Zabrus tenebrioides (Goeze, 1777)

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ADEPHAGA Clairville, 1806

CARABIDAE Latreille, 1802

CARABINAE Latreille, 1802

ZABRINI Bonelli, 1810

Zabrus Clairville, 1806

This is a common and often abundant species throughout Europe from Spain to Western Russia, Ukraine and Kazakhstan, extending north to Denmark and Southern Scandinavia and south to North Africa and Asia Minor. In the U.K. it is a very local species of central and southern England with many records from coastal areas of Dorset, Hampshire and Sussex, and there is a single record from South Wales. The typical habitat, or at least the habitat where it might attract attention, is agricultural land used to grow wheat, barley and, occasionally, oats. They are rarely little more than a nuisance but on the continent, at least up to the middle of the 20th century when agricultural practices and the use of treated seeds helped to control the species, it was occasionally a serious crop pest, being responsible for stripping areas of fields down to bare soil. New generation adults appear from early summer and climb stems at night in order to feed upon seeds for a while before dispersing by flight for short distance over crops, they continue feeding nocturnally through the summer although during the warmest periods they burrow down to about 40cm in the soil and remain inactive until the temperature falls later in the summer when they resume feeding once more. They mate from early summer and oviposition begins in June or July, although generally a little later in the U.K.; females deposit small batches of 3-5 eggs in depressions or burrows in soft soil, and each will lay up to 250 eggs. Larvae emerge between 1-3 weeks later and begin feeding nocturnally on leaves, climbing stems to do so, as they grow they burrow down as far as 40cm into the soil and pull in leaves so that they can continue feeding during the day. An indication of the presence of larvae is skeletonised leaves around the bases of stems in discreet feeding areas although when present in numbers these areas are extensive and completely stripped plants are usually present. They continue feeding until the onset of cold weather when they retreat into the burrows to overwinter, occasionally feeding during mild spells, and resume feeding in the spring. Pupation occurs in an underground cocoon in the spring, generally late April to Late May, and adults eclose after 2 or 3 weeks. The adults will damage seed heads from the onset of flowering to when they are fully mature and they are often completely destroyed, the beetles move quickly between plants through the summer and they are long-lived, often overwintering in the soil beneath the host plants.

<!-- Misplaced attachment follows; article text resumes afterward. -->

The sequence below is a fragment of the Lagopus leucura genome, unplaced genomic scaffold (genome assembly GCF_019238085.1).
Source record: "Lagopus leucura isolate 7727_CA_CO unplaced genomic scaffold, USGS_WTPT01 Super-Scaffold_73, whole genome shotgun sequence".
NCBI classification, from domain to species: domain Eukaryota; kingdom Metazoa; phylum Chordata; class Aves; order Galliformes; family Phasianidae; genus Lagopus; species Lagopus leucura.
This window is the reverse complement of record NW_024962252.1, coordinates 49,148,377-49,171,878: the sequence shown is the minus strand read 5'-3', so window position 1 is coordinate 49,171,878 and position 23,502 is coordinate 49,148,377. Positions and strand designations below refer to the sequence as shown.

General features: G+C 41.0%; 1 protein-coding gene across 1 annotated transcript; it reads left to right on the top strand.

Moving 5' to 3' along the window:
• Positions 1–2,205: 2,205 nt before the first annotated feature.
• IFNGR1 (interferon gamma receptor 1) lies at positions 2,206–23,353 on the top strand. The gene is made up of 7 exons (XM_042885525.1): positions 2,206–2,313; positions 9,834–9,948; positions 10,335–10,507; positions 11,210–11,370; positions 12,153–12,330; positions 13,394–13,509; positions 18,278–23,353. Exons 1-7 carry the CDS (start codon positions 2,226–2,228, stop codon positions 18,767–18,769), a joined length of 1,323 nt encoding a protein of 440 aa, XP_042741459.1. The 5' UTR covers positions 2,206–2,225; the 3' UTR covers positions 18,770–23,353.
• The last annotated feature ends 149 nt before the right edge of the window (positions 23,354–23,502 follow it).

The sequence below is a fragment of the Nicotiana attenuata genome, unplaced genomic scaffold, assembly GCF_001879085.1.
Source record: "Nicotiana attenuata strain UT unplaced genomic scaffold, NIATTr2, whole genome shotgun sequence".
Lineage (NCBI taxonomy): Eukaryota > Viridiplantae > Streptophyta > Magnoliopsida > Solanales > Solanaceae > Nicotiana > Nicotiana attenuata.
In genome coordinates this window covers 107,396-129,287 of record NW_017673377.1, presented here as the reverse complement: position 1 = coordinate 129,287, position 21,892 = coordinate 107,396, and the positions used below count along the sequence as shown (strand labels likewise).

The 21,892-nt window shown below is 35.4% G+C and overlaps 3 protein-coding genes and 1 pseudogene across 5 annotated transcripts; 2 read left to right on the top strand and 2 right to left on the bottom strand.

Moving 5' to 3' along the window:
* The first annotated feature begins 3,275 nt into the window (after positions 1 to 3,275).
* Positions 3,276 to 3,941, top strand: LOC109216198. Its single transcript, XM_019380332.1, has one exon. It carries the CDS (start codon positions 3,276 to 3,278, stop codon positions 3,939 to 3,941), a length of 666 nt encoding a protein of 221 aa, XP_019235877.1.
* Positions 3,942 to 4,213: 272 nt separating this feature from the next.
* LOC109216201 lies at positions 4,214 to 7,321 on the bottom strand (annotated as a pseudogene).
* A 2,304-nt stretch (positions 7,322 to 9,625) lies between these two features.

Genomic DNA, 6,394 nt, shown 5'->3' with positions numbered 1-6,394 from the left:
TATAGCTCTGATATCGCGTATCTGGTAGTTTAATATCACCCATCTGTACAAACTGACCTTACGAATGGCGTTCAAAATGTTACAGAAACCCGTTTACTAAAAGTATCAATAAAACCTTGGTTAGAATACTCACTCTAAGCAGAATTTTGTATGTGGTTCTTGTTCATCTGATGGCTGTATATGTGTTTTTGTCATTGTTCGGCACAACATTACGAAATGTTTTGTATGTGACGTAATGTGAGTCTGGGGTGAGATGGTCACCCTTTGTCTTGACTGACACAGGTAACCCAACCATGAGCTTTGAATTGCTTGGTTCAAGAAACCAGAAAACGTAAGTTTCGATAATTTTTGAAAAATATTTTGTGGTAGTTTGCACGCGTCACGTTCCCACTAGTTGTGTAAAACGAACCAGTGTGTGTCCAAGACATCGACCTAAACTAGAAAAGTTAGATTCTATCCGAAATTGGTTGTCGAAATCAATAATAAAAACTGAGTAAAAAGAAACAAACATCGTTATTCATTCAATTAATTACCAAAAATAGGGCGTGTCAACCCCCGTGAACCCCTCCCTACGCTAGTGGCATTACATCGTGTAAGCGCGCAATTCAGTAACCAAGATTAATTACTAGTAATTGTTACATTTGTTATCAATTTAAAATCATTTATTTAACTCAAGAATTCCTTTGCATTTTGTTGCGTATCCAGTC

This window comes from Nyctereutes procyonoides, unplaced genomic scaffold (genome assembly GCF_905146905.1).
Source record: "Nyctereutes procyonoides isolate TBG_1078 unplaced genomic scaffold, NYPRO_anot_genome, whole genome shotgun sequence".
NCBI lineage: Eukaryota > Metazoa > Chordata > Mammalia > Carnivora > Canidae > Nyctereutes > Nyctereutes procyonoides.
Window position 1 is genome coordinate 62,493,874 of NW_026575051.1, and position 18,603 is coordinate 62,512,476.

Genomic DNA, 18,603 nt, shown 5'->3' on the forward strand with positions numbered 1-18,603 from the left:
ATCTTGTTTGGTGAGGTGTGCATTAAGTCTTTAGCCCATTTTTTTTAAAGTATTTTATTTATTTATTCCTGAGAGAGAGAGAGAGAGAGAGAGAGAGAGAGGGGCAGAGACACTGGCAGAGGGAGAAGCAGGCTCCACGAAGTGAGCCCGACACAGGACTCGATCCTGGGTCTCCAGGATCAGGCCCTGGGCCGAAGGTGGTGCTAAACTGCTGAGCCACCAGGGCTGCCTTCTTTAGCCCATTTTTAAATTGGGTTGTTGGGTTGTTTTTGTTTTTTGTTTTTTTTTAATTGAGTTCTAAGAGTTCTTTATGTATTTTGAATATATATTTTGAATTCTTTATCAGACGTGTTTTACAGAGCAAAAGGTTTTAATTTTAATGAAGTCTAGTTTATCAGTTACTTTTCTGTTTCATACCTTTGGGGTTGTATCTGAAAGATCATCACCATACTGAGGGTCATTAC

14-16mm. A large and very convex carabid; oblong-ovate with rounded elytral apices that completely cover the abdomen. Entirely black, often with a weak metallic sheen, with the tibiae, tarsi and antennae variously pale. The entire upper surface is glabrous. The head is proportionally large with convex and vaguely wrinkled vertex and frons, protruding eyes and a single supra-orbital puncture- which is unique among the U.K. Zabrini-the temples are long and broadened towards the base. Mandibles broad and robust; bluntly pointed and smooth along the outer margin i.e. without any setiferous punctures. Apical segment of the maxillary palps cylindrical and much shorter than the very elongate penultimate segment.  The antennal colour varies but they are generally darker towards the apex and paler towards the base, the third segment is glabrous and so contrasts against the fourth segment. Pronotum transverse and strongly bordered laterally, almost straight in the basal half and evenly rounded to obscure front angles, the base is weakly foveate and extensively punctured, often with fine transverse wrinkles. The narrow explanate side margin and the area behind the anterior margin are usually finely punctured and the hind angle lacks a sensory seta. The side margin and the base are often pale brown. The elytra are broadest a little behind the middle and each has 8 well-impressed and punctured striae as well as an abbreviated scutellary striole, the eighth striae is regularly impressed to the apex and the epipleura are not crossed. The interstices are convex and lack setiferous punctures, the entire surface is microreticulate, much more strongly so in the female. The base is strongly bordered and evenly convex; without protruding humeri. The legs are robust and relatively short, the tibiae and tarsi generally lighter when compared to the black femora. Meso- and meta-tibiae with rows of strong spines, expanded apically and with two Long and unequal spurs at the apex. Pro-tibiae greatly expanded towards the apex, with a large and broad spur on the inner apical margin and a smaller spur beneath this, the inner margin with a well-developed antennal-cleaning notch. All tarsal segments with short and stiff spines below, the claws smooth and proportionally very narrow. Male pro-tarsal segments strongly dilated.

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